Food Trends from the 2016 NRA Show
The National Restaurant Association (NRA) Show took place in Chicago from May 21 to 24. The show and its BAR event hosted attendees from around the world who saw the latest in packaged foods, hot and soft drinks, alcoholic drinks, cooking equipment, and software for the restaurant industry. Below are the three food trends observed by Euromonitor Food and Nutrition Analyst Emily Balsamo.
Vegan Steps it Up
Vegan analogues of non-vegan foods have become increasingly creative, innovative, and delicious. With Americans increasingly pursuing a “flexitarian” diet, restaurants are adding more vegetarian and vegan offerings. Vegan chefs and food producers recently cracked one of the toughest cases – the egg white. Aquafaba is chickpea water; that is, the liquid that is usually discarded when draining cooked chickpeas (garbanzo beans). Chefs discovered that when whipped, this water transforms into a white foam with stiff peaks, and is functionally much like meringue. Sir Kensington’s, a New York condiment company, was present at the NRA show touting its product which proudly featured aquafaba as a key ingredient. Their vegan mayonnaise called Fabanaise has put aquafaba on the map as a viable ingredient in food processing. The mayonnaise analogue has received positive reviews for taste and texture and will be receiving wide distribution this year. Gardein, producer of meat analogues ranging from chicken, to meatballs, to fish also touted a new product at the show. Gardein’s Meatless Pepperoni Pockets aim to provide vegans, vegetarians, and flexitarians with a delicious, though perhaps indulgent, snack. Another maker of meat analogues, The Tofurky Company offered its new line of Slow Roasted Chick’N in three flavours – lightly seasoned, Thai basil, and sesame garlic. The company recommended the use of Chick’N in fusion recipes and offered samples of Tofurky Chinese Chick’N salad on Belgian endive.
Cooking with Cannabis
Right now, extra-medical use of marijuana is fully legal in three states; Washington, Colorado, and Oregon. Within those states, dispensaries sell marijuana flowers in dried form, as well as cannabis-infused foods to any consumer regardless of medical condition. According to Robyn Lawrence, author of the Cannabis Kitchen Cookbook, 45% of retail revenue at marijuana dispensaries in Colorado is from food sales; unfortunately, the candies, cookies, and chocolate bars sold at these dispensaries leave something to be desired. “It’s not food I really want to eat,” Robyn said. Robyn, along with Chris Sayegh, founder of the company The Herbal Chef, and Herb Seidel, founder of Cooking with Herb, set out to demystify the process of incorporating cannabis into cuisine at their talk “Cooking with Cannabis” at the NRA Show. They insisted that marijuana foods doesn’t need to be brownies and chocolate bars; cannabis lends itself well to sophisticated flavor profiles. Case in point: the Herbal Chef’s frozen ready meal of Quinoa Stuffed Chicken. Chris emphasized the positive difference such products could make in the lives of many people; aside from being a nutritious organic meal, the product could provide those suffering from ailments such as cancer a convenient, healthy, and safe way to ingest cannabis. The Herbal Chef’s meals will be available for purchase in Whole Foods Market, Mothers Markets, Sprouts, and in the frozen section of independent health food stores, as well as through home delivery. The product, of course, will only be available in legal states. As cannabis legalization becomes increasingly widespread in the US, the market for such products is expected to widen. “Get in the game now,” the speakers stressed, “before the market is too crowded.”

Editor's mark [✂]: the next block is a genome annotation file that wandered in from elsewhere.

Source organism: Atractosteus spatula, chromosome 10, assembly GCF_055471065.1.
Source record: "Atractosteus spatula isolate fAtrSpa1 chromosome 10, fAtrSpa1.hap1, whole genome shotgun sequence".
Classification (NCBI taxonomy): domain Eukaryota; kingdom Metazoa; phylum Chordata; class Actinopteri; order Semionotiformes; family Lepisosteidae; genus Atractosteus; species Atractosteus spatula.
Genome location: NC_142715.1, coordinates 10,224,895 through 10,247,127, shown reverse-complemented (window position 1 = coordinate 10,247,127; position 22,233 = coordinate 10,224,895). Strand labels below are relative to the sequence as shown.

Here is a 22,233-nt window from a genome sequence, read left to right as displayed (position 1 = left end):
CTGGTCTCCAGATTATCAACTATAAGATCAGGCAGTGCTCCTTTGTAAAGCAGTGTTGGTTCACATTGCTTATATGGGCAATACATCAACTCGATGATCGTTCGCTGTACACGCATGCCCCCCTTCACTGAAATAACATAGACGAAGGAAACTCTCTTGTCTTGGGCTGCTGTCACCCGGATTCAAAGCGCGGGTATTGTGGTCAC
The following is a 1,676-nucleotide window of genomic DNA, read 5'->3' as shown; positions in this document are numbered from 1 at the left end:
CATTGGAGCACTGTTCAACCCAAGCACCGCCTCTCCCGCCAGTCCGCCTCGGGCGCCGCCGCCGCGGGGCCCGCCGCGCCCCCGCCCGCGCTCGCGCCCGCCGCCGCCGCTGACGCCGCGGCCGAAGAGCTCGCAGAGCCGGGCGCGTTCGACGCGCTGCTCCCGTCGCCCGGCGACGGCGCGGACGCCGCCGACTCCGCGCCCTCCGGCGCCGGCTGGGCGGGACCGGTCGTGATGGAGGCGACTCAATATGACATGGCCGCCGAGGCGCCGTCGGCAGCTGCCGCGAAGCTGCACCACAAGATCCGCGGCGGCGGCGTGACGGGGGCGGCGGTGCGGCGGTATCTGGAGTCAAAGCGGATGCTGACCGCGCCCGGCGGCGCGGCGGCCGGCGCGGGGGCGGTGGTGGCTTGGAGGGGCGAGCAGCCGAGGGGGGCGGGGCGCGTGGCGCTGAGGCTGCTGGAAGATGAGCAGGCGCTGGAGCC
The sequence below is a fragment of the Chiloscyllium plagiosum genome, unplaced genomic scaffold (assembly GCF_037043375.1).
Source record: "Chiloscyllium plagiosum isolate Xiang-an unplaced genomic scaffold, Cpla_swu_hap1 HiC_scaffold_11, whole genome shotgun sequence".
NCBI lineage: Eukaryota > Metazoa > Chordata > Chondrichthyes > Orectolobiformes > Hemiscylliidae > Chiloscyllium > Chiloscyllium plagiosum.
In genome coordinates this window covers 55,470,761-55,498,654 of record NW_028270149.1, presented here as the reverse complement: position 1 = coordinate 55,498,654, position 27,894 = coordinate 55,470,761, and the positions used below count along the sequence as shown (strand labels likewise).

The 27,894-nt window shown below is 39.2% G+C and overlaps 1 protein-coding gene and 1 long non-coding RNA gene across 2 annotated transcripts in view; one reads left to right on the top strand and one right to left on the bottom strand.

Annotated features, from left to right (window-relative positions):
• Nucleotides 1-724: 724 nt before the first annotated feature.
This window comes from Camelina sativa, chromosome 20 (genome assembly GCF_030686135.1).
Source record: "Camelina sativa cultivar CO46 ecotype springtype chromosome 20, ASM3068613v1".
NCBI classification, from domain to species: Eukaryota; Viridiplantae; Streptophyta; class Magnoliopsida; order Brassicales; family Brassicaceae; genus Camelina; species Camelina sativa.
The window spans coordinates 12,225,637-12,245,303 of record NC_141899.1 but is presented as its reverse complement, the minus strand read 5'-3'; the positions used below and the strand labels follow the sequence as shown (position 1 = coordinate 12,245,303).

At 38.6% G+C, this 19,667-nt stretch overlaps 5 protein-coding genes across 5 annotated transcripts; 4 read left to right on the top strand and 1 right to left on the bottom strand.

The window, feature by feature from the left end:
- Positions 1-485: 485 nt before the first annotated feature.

Restaurants Tackle Food Waste
The issue of food loss, food waste, and the environmental cost of food production has edged closer to the forefront of the US public consciousness, and for the first time, was directly addressed at this year’s NRA Show. In recent years US consumers have become increasingly concerned with and aware of the environmental cost of food production, and have begun taking steps to combat waste and lessen the environmental footprint of their food. The USDA (United States Department of Agriculture) Economic Research Service and the Environmental Protection Agency (EPA) estimate that, in 2010, 31%, or 60 million tonnes, of food available in retail / distributor (not including farm to retail/distributor) outlets went unconsumed. In September 2015, in a joint statement, the USDA and EPA announced the US’s first-ever national food waste reduction goal, calling for a 50% reduction by 2030. A panel consisting of representatives from the NRA, Darden, and Starbucks, as well as from non-profits Food Donation Connection and Feeding America addressed this issue at the show. They stressed that food waste not only hurts the planet and the economy, but hurts a foodservice provider’s bottom line. Reducing food waste through more diligent allocation of resources and through food donation can increase profit margins and present an excellent opportunity to engage in corporate social responsibility. With the USDA and EPA joint initiative gaining steam, foodservice providers will have no choice but to acquiesce to new regulations regarding food waste in the coming years.